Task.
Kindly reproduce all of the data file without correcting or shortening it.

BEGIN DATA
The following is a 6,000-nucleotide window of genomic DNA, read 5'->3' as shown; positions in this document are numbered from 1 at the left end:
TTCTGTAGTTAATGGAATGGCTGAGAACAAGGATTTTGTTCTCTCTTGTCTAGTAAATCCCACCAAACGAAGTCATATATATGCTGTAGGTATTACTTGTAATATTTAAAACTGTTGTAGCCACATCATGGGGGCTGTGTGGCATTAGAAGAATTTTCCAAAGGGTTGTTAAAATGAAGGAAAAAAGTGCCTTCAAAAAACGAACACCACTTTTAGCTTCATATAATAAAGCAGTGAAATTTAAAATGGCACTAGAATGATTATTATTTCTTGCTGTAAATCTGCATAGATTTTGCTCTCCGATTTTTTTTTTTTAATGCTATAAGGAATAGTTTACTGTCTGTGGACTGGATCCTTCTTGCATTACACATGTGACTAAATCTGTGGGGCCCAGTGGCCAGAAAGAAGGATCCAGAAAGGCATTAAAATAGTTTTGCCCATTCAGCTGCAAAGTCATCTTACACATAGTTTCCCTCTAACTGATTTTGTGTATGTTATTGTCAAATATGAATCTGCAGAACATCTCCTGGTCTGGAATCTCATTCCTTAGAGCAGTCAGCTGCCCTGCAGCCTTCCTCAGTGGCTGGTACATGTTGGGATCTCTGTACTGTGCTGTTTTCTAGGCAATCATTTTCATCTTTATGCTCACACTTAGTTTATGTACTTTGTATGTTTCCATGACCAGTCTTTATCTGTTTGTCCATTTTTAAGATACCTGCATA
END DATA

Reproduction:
The following is a 6,000-nucleotide window of genomic DNA, read 5'->3' as shown; positions in this document are numbered from 1 at the left end:
TTCTGTAGTTAATGGAATGGCTGAGAACAAGGATTTTGTTCTCTCTTGTCTAGTAAATCCCACCAAACGAAGTCATATATATGCTGTAGGTATTACTTGTAATATTTAAAACTGTTGTAGCCACATCATGGGGGCTGTGTGGCATTAGAAGAATTTTCCAAAGGGTTGTTAAAATGAAGGAAAAAAGTGCCTTCAAAAAACGAACACCACTTTTAGCTTCATATAATAAAGCAGTGAAATTTAAAATGGCACTAGAATGATTATTATTTCTTGCTGTAAATCTGCATAGATTTTGCTCTCCGATTTTTTTTTTTTAATGCTATAAGGAATAGTTTACTGTCTGTGGACTGGATCCTTCTTGCATTACACATGTGACTAAATCTGTGGGGCCCAGTGGCCAGAAAGAAGGATCCAGAAAGGCATTAAAATAGTTTTGCCCATTCAGCTGCAAAGTCATCTTACACATAGTTTCCCTCTAACTGATTTTGTGTATGTTATTGTCAAATATGAATCTGCAGAACATCTCCTGGTCTGGAATCTCATTCCTTAGAGCAGTCAGCTGCCCTGCAGCCTTCCTCAGTGGCTGGTACATGTTGGGATCTCTGTACTGTGCTGTTTTCTAGGCAATCATTTTCATCTTTATGCTCACACTTAGTTTATGTACTTTGTATGTTTCCATGACCAGTCTTTATCTGTTTGTCCATTTTTAAGATACCTGCATA